• Overgeneralization: You take one negative situation or characteristic and multiply it.
    • Discounting the positive: You overlook the good things about your circumstances and yourself.
    • Jumping to conclusions: You reach a conclusion without having all the facts.
    • “Should” statements: What you think you “should” do is in conflict with what you want to do. You end up feeling guilty, depressed or frustrated.
    • Labeling: You identify yourself or other people with one characteristic or action.
    Personalizing: You take responsibility for a negative occurrence that is beyond your control.
    Unhelpful thought patterns are usually ingrained reactions or habits. To change your negative thoughts, you will have to learn to recognize them, know why they are false, and "talk back" to them.

    One way to do this is to practice the “triple­column technique.” Draw two lines down the center of a piece of paper to divide the paper into thirds. When you feel frustrated, take a personal “time out” and write your negative thoughts in the first column.

    In the second column, try to identify the type of unhelpful pattern from the six examples above. In the third column, "talk back" to your negative thoughts with a more positive point of view. 
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    As a caregiver, when you notice the warning signs of frustration, you can react by doing an immediate activity to help you calm down. This gives you time to look at the situation more objectively and to choose to respond in a more controlled way.

    When you feel yourself becoming frustrated, try slowly counting from one to 10 and taking a few deep breaths. If you're able, take a brief walk or go to another room and collect your thoughts. It's better to leave the situation, even for a moment, than to lose control or react in a way you'll regret. If you think someone may be offended when you leave the room, tell them you need to go to the restroom. You can also try calling a friend, praying, meditating, singing, listening to music or taking a bath. Try experimenting with different responses to find out what works best for you and the person you care for.

    Practicing relaxation techniques regularly can help you prepare ahead of time for frustration. If possible, try the following relaxation exercise for at least 10 minutes each day:

    Sit in a comfortable position in a quiet place. Take slow, deep breaths and relax the tension in your body. While you continue to take slow, deep breaths, you may want to imagine a safe and restful place. You can also repeat a calming word or phrase.
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    Frustration is a normal, valid emotional response to many of the challenges of being a caregiver. If you can recognize the warning signs of frustration, you can take steps to adjust your mood before you lose control. Some common warning signs of caregiver frustration include:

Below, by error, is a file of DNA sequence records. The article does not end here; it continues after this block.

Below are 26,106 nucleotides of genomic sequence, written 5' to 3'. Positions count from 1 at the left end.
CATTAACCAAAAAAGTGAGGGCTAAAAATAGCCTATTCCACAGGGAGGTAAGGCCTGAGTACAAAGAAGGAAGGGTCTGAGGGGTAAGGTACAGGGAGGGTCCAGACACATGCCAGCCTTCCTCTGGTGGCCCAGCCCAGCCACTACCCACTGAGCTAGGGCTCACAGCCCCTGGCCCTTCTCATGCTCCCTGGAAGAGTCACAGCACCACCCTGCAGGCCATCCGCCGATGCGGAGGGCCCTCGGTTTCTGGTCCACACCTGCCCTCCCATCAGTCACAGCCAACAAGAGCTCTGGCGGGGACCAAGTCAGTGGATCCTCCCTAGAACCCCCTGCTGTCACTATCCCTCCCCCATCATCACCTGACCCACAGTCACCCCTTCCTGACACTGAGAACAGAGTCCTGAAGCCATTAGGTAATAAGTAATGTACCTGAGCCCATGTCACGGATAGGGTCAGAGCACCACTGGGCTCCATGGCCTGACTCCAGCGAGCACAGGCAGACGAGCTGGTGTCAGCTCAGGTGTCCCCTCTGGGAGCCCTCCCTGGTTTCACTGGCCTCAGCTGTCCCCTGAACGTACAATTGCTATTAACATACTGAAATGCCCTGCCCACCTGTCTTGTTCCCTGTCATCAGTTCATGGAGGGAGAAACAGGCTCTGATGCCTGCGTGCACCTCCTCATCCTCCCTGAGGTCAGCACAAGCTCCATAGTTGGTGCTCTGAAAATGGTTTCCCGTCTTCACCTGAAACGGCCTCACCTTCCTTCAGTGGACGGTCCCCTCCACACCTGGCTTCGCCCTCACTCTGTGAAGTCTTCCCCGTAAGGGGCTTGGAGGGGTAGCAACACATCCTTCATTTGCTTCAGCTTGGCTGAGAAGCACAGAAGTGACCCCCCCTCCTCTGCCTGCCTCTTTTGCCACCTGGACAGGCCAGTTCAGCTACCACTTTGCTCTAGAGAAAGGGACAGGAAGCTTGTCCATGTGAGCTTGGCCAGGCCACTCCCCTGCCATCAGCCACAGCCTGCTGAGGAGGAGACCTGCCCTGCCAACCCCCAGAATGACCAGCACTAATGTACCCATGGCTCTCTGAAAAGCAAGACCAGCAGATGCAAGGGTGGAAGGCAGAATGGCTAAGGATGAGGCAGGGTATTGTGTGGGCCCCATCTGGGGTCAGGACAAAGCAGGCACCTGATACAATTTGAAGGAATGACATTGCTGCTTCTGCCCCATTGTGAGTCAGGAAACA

• shortness of breath
    • knot in the throat
    • stomach cramps
    • chest pains
    • headache
    • compulsive eating
    • excess alcohol consumption
    • increased smoking
    • lack of patience
    • urge to strike out
    You can't take on all the responsibilities of caregiving by yourself. It's critical to ask for and accept help. Discuss your needs with family members and friends who might be willing to share caregiving responsibilities. People will not realize you need help if you don't explain your situation and ask for support. Remember, you have the right to ask for help and express your needs.
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    Frustration is a normal, valid emotional response to many of the challenges of being a caregiver. While some irritation may be part of everyday life as a caregiver, extreme frustration can negatively affect your physical health, or cause you to be physically or verbally aggressive towards your loved one. If your caregiving situation is causing you extreme frustration or anger, you may want to explore some new techniques for coping.

    When you're frustrated, it's important to understand what is and what isn't within your power to change. When dealing with an uncontrollable circumstance, you do control one thing: how you respond to that circumstance. To respond without extreme frustration, you will need to learn to:
    • Recognize the warnings signs of frustration
    • Take steps to calm yourself down physically
    • Change your thoughts in a way that lowers your stress
    • Communicate assertively
    • Ask for help